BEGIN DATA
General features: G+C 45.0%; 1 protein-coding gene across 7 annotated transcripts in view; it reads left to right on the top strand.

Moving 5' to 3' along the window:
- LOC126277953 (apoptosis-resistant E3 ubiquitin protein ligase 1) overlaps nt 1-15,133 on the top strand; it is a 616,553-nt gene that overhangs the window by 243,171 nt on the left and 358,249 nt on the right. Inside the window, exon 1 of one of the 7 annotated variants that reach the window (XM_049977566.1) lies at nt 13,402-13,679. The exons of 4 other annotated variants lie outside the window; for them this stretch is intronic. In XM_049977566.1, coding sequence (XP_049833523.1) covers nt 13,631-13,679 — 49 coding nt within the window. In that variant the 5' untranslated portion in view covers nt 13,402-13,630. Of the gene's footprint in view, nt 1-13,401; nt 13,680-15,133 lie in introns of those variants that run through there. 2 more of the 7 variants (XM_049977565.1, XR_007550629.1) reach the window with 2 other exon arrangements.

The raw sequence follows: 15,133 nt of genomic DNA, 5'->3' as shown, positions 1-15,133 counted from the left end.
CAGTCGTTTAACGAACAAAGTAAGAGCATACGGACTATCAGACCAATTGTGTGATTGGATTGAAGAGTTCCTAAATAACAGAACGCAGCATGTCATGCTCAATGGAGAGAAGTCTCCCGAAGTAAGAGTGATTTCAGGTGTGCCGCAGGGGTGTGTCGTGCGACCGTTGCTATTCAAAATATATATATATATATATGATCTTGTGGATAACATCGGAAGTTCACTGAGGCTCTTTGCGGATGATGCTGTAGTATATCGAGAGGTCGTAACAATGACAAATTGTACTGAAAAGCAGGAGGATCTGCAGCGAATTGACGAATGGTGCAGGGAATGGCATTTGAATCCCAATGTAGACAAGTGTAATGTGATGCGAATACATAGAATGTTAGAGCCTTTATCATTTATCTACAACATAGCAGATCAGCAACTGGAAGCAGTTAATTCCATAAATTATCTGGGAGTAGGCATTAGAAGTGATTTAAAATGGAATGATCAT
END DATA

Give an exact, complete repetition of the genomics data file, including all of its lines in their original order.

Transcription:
General features: G+C 45.0%; 1 protein-coding gene across 7 annotated transcripts in view; it reads left to right on the top strand.

Moving 5' to 3' along the window:
- LOC126277953 (apoptosis-resistant E3 ubiquitin protein ligase 1) overlaps nt 1-15,133 on the top strand; it is a 616,553-nt gene that overhangs the window by 243,171 nt on the left and 358,249 nt on the right. Inside the window, exon 1 of one of the 7 annotated variants that reach the window (XM_049977566.1) lies at nt 13,402-13,679. The exons of 4 other annotated variants lie outside the window; for them this stretch is intronic. In XM_049977566.1, coding sequence (XP_049833523.1) covers nt 13,631-13,679 — 49 coding nt within the window. In that variant the 5' untranslated portion in view covers nt 13,402-13,630. Of the gene's footprint in view, nt 1-13,401; nt 13,680-15,133 lie in introns of those variants that run through there. 2 more of the 7 variants (XM_049977565.1, XR_007550629.1) reach the window with 2 other exon arrangements.

The raw sequence follows: 15,133 nt of genomic DNA, 5'->3' as shown, positions 1-15,133 counted from the left end.
CAGTCGTTTAACGAACAAAGTAAGAGCATACGGACTATCAGACCAATTGTGTGATTGGATTGAAGAGTTCCTAAATAACAGAACGCAGCATGTCATGCTCAATGGAGAGAAGTCTCCCGAAGTAAGAGTGATTTCAGGTGTGCCGCAGGGGTGTGTCGTGCGACCGTTGCTATTCAAAATATATATATATATATATGATCTTGTGGATAACATCGGAAGTTCACTGAGGCTCTTTGCGGATGATGCTGTAGTATATCGAGAGGTCGTAACAATGACAAATTGTACTGAAAAGCAGGAGGATCTGCAGCGAATTGACGAATGGTGCAGGGAATGGCATTTGAATCCCAATGTAGACAAGTGTAATGTGATGCGAATACATAGAATGTTAGAGCCTTTATCATTTATCTACAACATAGCAGATCAGCAACTGGAAGCAGTTAATTCCATAAATTATCTGGGAGTAGGCATTAGAAGTGATTTAAAATGGAATGATCAT